New Carpentersville trustee to represent Latino community

  • Maria Vela, a 17-year resident of Carpentersville, is sworn in Tuesday as the village's newest trustee.

      Maria Vela, a 17-year resident of Carpentersville, is sworn in Tuesday as the village's newest trustee. Lauren Rohr | Staff Photographer

 
 
Updated 4/4/2018 3:24 PM

As a parent support liaison for Community Unit District 300, Maria Vela has spent the last five years working with and listening to the needs of minority families in the district. She hopes that experience will serve her well as she represents the Latino community on the Carpentersville village board.

Vela, who was born in Mexico and raised in Chicago, moved 17 years ago to Carpentersville -- a town she now considers home. She takes over the seat of former trustee Don Burroway, who is moving out of state.

 

"It has a big significance because I think that we live in a very diverse and wonderful community that is continuing to grow on a daily basis," Vela said. "It's an opportunity to represent the community and our culture. I'm very excited to be a part of it."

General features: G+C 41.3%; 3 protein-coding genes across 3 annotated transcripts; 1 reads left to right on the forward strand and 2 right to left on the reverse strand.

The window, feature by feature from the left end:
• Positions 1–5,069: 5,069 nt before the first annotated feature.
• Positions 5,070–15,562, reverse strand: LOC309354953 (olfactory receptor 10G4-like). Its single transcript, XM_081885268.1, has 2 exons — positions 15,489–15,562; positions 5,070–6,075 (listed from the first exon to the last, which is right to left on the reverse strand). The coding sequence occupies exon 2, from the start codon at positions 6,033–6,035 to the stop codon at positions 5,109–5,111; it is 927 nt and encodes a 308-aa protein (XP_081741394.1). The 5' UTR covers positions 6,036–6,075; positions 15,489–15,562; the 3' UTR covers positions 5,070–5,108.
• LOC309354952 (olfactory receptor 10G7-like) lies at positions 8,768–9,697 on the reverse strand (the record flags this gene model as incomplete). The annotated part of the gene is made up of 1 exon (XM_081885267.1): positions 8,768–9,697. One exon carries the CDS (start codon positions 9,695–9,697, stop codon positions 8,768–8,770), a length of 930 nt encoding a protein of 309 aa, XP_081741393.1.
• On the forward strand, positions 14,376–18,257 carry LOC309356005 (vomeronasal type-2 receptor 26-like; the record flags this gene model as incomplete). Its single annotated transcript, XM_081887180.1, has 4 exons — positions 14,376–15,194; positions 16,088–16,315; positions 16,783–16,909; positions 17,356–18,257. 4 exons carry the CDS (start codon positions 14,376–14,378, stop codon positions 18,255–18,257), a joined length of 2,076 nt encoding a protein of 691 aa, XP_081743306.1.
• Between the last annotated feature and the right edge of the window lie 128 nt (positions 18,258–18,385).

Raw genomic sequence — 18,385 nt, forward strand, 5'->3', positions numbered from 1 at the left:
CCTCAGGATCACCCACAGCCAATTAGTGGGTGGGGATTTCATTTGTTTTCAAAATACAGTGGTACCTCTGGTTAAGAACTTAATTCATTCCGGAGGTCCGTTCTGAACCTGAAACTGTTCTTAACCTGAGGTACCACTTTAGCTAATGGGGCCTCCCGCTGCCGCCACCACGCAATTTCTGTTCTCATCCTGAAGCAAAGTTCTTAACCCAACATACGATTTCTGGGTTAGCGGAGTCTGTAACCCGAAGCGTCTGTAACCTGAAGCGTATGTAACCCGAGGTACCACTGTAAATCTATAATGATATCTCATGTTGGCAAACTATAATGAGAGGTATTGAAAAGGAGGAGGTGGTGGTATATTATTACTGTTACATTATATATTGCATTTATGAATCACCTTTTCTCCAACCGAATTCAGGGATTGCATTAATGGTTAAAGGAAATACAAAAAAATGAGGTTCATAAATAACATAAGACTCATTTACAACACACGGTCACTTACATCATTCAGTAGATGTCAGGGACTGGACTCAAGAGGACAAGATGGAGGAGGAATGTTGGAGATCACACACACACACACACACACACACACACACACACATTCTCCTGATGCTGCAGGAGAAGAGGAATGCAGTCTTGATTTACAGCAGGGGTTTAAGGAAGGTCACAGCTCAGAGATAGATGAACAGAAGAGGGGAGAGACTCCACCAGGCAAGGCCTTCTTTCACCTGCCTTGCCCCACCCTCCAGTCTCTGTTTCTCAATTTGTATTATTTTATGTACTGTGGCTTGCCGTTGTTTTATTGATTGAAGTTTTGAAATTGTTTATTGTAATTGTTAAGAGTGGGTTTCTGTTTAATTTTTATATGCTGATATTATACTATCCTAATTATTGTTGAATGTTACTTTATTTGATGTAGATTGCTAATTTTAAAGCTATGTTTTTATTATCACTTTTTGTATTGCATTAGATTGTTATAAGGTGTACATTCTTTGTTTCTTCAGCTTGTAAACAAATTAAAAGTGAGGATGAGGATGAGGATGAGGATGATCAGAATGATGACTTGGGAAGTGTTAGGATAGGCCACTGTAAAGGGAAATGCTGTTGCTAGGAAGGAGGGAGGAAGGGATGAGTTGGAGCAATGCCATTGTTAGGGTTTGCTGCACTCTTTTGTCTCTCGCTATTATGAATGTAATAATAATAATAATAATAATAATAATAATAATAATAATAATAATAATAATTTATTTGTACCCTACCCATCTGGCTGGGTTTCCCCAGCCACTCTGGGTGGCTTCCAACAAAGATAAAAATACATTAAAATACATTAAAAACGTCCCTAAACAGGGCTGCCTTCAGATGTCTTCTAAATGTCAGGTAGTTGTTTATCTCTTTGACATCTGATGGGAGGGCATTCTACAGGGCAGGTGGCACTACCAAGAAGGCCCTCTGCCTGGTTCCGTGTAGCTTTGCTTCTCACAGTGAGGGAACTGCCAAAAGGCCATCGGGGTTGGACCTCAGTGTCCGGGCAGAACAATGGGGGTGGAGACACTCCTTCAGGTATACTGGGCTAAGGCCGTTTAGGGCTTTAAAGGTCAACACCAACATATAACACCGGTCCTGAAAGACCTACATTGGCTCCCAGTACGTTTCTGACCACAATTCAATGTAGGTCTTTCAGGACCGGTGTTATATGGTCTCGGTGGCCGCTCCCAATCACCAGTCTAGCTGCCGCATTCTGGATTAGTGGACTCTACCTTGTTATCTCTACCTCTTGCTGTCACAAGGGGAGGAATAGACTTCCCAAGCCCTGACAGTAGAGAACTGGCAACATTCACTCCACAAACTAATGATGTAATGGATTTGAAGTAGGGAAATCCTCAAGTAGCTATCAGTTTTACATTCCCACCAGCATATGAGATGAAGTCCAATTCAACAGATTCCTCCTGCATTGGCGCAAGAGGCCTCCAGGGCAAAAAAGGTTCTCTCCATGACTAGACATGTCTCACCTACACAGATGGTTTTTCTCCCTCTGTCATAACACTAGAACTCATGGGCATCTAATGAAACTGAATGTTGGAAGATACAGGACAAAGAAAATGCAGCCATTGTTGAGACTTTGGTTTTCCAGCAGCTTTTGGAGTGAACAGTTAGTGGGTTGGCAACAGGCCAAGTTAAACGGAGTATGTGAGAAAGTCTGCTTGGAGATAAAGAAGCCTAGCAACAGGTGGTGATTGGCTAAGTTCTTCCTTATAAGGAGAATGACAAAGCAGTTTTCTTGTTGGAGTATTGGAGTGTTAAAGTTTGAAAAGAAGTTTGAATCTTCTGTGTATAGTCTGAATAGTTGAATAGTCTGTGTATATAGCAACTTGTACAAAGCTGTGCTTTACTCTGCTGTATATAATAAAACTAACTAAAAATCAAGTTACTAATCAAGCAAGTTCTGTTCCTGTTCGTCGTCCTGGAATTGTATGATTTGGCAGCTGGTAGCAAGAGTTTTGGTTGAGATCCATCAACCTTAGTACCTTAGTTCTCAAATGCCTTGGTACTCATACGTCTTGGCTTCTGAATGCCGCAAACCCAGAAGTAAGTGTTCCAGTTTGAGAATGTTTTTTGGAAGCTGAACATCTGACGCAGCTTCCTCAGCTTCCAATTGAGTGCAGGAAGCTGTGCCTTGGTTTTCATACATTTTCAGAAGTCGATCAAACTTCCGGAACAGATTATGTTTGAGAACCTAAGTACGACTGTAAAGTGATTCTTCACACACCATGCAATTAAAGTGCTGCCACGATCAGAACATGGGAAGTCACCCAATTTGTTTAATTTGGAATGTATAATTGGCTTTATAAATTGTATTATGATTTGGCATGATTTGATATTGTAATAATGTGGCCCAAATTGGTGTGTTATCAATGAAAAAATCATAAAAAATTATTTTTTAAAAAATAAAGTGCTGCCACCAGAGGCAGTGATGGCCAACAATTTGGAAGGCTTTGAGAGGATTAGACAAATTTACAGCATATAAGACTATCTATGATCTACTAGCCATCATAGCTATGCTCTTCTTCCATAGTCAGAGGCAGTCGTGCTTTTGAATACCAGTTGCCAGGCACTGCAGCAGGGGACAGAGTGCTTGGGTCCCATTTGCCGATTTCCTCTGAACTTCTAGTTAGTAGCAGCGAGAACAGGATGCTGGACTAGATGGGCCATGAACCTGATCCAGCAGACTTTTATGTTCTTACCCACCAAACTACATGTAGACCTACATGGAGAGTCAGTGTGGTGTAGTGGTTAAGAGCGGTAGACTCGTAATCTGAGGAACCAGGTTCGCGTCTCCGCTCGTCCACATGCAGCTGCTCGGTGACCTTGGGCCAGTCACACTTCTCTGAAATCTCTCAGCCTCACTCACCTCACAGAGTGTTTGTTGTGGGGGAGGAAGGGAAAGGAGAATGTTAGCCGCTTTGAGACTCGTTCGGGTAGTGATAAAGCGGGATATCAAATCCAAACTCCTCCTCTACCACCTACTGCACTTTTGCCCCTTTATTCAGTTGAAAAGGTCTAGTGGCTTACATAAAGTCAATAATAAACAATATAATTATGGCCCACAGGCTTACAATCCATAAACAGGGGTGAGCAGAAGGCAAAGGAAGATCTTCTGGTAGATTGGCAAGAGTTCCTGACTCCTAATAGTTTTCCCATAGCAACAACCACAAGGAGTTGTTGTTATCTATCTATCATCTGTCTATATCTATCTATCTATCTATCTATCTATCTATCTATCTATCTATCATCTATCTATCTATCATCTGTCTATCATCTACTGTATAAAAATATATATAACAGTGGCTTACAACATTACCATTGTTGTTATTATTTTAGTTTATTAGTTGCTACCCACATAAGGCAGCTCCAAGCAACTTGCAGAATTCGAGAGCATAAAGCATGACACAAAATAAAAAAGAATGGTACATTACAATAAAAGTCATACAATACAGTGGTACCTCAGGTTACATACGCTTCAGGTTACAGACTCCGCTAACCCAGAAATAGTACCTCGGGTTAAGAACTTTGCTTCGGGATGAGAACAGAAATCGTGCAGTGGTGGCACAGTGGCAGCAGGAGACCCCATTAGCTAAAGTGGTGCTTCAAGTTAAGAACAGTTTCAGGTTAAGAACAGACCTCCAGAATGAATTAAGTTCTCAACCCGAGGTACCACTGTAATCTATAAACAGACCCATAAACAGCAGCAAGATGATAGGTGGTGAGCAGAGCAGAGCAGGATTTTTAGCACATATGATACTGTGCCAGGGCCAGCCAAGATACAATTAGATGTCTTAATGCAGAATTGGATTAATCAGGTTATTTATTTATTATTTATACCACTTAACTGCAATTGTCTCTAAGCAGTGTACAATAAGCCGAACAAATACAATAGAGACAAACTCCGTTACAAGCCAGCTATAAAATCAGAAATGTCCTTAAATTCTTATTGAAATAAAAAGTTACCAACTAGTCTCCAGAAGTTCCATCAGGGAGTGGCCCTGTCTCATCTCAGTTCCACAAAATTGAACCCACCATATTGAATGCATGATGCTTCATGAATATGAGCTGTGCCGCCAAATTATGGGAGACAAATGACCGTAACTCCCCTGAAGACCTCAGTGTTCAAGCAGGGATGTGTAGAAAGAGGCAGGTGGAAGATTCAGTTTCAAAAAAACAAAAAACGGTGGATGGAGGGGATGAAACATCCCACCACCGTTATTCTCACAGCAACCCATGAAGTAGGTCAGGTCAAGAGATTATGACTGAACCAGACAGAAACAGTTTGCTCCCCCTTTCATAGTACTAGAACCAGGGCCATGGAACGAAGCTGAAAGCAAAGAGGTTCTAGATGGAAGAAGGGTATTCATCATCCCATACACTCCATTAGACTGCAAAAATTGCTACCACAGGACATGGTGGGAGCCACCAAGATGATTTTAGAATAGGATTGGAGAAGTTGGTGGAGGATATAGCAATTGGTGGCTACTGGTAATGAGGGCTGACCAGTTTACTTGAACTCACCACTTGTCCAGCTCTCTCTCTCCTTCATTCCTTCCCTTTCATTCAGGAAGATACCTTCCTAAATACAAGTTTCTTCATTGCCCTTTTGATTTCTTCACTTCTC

Vela was sworn in Tuesday after the village board unanimously approved her appointment. Village President John Skillman said officials have been working toward getting minority representation on the board; Vela's position as a community liaison for Lakewood Elementary School and the deLacey Family Education Center makes her a great fit.

"She's very involved with our Latino community, and she has great contact with the parents," Skillman said. "We look forward to continuing that."

Vela is filling the village's third board vacancy in six months. Skillman appointed Trustees John O'Sullivan and Jeff Frost last fall to take over the seats of Pat Schultz, who died unexpectedly in October, and Jeff Sabbe, who also moved away.

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Skillman said Vela's appointment was being considered before the village received a letter from the Campaign Legal Center alleging Carpentersville's election system could be stifling minority representation on the village board.

In the March 15 note, Chicago representatives for the Washington D.C.-based agency claimed the village's at-large voting practice is diluting the votes of Latino residents, and offered suggestions for addressing the issue.

Though officials intend to meet with the agency, Skillman said the village is making great strides toward overcoming political tension that dates back more than a decade ago. Carpentersville aims to include all members of its community in an ongoing rebranding initiative, he said.

"We're moving forward. We don't want to go backward," Skillman said. " ... We're all coming together. We live together. This is our community."

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